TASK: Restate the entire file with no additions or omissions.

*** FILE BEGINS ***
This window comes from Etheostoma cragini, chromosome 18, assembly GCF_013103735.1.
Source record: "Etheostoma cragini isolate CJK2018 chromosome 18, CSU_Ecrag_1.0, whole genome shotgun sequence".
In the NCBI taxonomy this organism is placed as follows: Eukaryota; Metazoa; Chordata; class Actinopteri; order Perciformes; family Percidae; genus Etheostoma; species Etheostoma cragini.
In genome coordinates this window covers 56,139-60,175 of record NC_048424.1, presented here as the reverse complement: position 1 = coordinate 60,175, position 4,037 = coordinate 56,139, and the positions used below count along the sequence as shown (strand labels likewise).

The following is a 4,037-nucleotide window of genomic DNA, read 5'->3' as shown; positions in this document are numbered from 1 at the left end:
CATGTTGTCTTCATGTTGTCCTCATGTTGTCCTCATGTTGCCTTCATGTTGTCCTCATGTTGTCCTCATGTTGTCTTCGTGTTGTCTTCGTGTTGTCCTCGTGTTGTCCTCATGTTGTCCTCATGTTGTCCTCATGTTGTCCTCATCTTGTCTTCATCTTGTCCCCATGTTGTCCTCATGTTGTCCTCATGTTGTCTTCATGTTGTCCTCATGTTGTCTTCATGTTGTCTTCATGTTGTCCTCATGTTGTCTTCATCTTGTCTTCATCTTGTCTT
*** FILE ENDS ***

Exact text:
This window comes from Etheostoma cragini, chromosome 18, assembly GCF_013103735.1.
Source record: "Etheostoma cragini isolate CJK2018 chromosome 18, CSU_Ecrag_1.0, whole genome shotgun sequence".
In the NCBI taxonomy this organism is placed as follows: Eukaryota; Metazoa; Chordata; class Actinopteri; order Perciformes; family Percidae; genus Etheostoma; species Etheostoma cragini.
In genome coordinates this window covers 56,139-60,175 of record NC_048424.1, presented here as the reverse complement: position 1 = coordinate 60,175, position 4,037 = coordinate 56,139, and the positions used below count along the sequence as shown (strand labels likewise).

The following is a 4,037-nucleotide window of genomic DNA, read 5'->3' as shown; positions in this document are numbered from 1 at the left end:
CATGTTGTCTTCATGTTGTCCTCATGTTGTCCTCATGTTGCCTTCATGTTGTCCTCATGTTGTCCTCATGTTGTCTTCGTGTTGTCTTCGTGTTGTCCTCGTGTTGTCCTCATGTTGTCCTCATGTTGTCCTCATGTTGTCCTCATCTTGTCTTCATCTTGTCCCCATGTTGTCCTCATGTTGTCCTCATGTTGTCTTCATGTTGTCCTCATGTTGTCTTCATGTTGTCTTCATGTTGTCCTCATGTTGTCTTCATCTTGTCTTCATCTTGTCTT